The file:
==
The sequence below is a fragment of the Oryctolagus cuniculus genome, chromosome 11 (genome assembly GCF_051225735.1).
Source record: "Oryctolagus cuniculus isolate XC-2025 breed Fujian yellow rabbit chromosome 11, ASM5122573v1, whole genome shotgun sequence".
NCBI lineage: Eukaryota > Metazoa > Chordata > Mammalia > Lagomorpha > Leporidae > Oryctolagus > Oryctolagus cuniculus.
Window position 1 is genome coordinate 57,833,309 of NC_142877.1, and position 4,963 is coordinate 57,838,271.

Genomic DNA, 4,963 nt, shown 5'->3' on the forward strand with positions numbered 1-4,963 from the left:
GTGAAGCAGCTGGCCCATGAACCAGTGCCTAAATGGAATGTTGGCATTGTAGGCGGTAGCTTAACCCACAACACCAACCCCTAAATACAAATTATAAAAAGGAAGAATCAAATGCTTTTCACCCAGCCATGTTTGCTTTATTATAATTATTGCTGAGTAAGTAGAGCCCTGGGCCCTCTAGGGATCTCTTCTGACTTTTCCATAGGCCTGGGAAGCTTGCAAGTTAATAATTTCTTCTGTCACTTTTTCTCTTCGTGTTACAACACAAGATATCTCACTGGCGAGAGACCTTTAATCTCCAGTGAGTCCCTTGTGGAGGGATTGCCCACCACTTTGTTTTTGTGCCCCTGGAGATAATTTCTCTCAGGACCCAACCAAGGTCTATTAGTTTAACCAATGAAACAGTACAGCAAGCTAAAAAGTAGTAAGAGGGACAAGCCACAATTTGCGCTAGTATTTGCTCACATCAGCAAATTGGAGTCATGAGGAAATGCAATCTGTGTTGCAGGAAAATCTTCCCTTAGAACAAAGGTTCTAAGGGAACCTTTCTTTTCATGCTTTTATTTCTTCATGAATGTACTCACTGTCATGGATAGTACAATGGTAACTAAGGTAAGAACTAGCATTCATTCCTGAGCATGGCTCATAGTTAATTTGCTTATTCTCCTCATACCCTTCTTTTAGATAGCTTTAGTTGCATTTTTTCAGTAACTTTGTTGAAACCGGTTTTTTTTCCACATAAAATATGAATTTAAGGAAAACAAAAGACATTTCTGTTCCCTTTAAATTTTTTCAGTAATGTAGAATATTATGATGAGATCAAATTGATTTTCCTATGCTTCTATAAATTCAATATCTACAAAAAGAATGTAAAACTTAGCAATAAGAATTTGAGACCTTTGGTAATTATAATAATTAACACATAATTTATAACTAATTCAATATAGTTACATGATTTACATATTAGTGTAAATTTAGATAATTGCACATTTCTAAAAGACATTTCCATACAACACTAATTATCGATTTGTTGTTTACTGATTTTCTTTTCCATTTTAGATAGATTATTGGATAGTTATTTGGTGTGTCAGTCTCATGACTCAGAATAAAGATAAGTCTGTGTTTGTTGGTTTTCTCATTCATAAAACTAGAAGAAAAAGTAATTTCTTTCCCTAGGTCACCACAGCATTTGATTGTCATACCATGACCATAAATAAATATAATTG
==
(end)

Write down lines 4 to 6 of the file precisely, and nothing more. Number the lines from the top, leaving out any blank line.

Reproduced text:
Window position 1 is genome coordinate 57,833,309 of NC_142877.1, and position 4,963 is coordinate 57,838,271.

Genomic DNA, 4,963 nt, shown 5'->3' on the forward strand with positions numbered 1-4,963 from the left:
GTGAAGCAGCTGGCCCATGAACCAGTGCCTAAATGGAATGTTGGCATTGTAGGCGGTAGCTTAACCCACAACACCAACCCCTAAATACAAATTATAAAAAGGAAGAATCAAATGCTTTTCACCCAGCCATGTTTGCTTTATTATAATTATTGCTGAGTAAGTAGAGCCCTGGGCCCTCTAGGGATCTCTTCTGACTTTTCCATAGGCCTGGGAAGCTTGCAAGTTAATAATTTCTTCTGTCACTTTTTCTCTTCGTGTTACAACACAAGATATCTCACTGGCGAGAGACCTTTAATCTCCAGTGAGTCCCTTGTGGAGGGATTGCCCACCACTTTGTTTTTGTGCCCCTGGAGATAATTTCTCTCAGGACCCAACCAAGGTCTATTAGTTTAACCAATGAAACAGTACAGCAAGCTAAAAAGTAGTAAGAGGGACAAGCCACAATTTGCGCTAGTATTTGCTCACATCAGCAAATTGGAGTCATGAGGAAATGCAATCTGTGTTGCAGGAAAATCTTCCCTTAGAACAAAGGTTCTAAGGGAACCTTTCTTTTCATGCTTTTATTTCTTCATGAATGTACTCACTGTCATGGATAGTACAATGGTAACTAAGGTAAGAACTAGCATTCATTCCTGAGCATGGCTCATAGTTAATTTGCTTATTCTCCTCATACCCTTCTTTTAGATAGCTTTAGTTGCATTTTTTCAGTAACTTTGTTGAAACCGGTTTTTTTTCCACATAAAATATGAATTTAAGGAAAACAAAAGACATTTCTGTTCCCTTTAAATTTTTTCAGTAATGTAGAATATTATGATGAGATCAAATTGATTTTCCTATGCTTCTATAAATTCAATATCTACAAAAAGAATGTAAAACTTAGCAATAAGAATTTGAGACCTTTGGTAATTATAATAATTAACACATAATTTATAACTAATTCAATATAGTTACATGATTTACATATTAGTGTAAATTTAGATAATTGCACATTTCTAAAAGACATTTCCATACAACACTAATTATCGATTTGTTGTTTACTGATTTTCTTTTCCATTTTAGATAGATTATTGGATAGTTATTTGGTGTGTCAGTCTCATGACTCAGAATAAAGATAAGTCTGTGTTTGTTGGTTTTCTCATTCATAAAACTAGAAGAAAAAGTAATTTCTTTCCCTAGGTCACCACAGCATTTGATTGTCATACCATGACCATAAATAAATATAATTG